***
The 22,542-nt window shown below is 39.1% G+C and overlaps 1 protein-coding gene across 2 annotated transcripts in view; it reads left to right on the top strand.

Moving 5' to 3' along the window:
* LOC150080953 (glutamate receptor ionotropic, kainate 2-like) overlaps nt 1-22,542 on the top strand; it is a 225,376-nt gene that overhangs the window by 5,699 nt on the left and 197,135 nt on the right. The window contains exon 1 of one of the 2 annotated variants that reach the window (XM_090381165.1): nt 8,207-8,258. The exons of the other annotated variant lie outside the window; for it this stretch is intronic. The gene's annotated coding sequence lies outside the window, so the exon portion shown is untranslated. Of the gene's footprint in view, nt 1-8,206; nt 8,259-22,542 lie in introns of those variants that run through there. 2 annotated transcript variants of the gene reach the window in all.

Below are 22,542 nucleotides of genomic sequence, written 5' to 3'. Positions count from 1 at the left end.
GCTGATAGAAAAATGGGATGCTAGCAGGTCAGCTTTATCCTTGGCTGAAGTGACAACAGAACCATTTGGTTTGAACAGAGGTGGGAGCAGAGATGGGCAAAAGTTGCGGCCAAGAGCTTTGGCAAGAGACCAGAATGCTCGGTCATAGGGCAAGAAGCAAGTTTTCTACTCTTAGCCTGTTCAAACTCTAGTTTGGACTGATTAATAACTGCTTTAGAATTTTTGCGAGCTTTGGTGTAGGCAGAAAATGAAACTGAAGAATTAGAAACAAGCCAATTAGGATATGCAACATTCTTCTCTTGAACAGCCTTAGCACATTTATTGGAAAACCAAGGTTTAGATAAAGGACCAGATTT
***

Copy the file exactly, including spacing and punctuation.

The 22,542-nt window shown below is 39.1% G+C and overlaps 1 protein-coding gene across 2 annotated transcripts in view; it reads left to right on the top strand.

Moving 5' to 3' along the window:
* LOC150080953 (glutamate receptor ionotropic, kainate 2-like) overlaps nt 1-22,542 on the top strand; it is a 225,376-nt gene that overhangs the window by 5,699 nt on the left and 197,135 nt on the right. The window contains exon 1 of one of the 2 annotated variants that reach the window (XM_090381165.1): nt 8,207-8,258. The exons of the other annotated variant lie outside the window; for it this stretch is intronic. The gene's annotated coding sequence lies outside the window, so the exon portion shown is untranslated. Of the gene's footprint in view, nt 1-8,206; nt 8,259-22,542 lie in introns of those variants that run through there. 2 annotated transcript variants of the gene reach the window in all.

Below are 22,542 nucleotides of genomic sequence, written 5' to 3'. Positions count from 1 at the left end.
GCTGATAGAAAAATGGGATGCTAGCAGGTCAGCTTTATCCTTGGCTGAAGTGACAACAGAACCATTTGGTTTGAACAGAGGTGGGAGCAGAGATGGGCAAAAGTTGCGGCCAAGAGCTTTGGCAAGAGACCAGAATGCTCGGTCATAGGGCAAGAAGCAAGTTTTCTACTCTTAGCCTGTTCAAACTCTAGTTTGGACTGATTAATAACTGCTTTAGAATTTTTGCGAGCTTTGGTGTAGGCAGAAAATGAAACTGAAGAATTAGAAACAAGCCAATTAGGATATGCAACATTCTTCTCTTGAACAGCCTTAGCACATTTATTGGAAAACCAAGGTTTAGATAAAGGACCAGATTT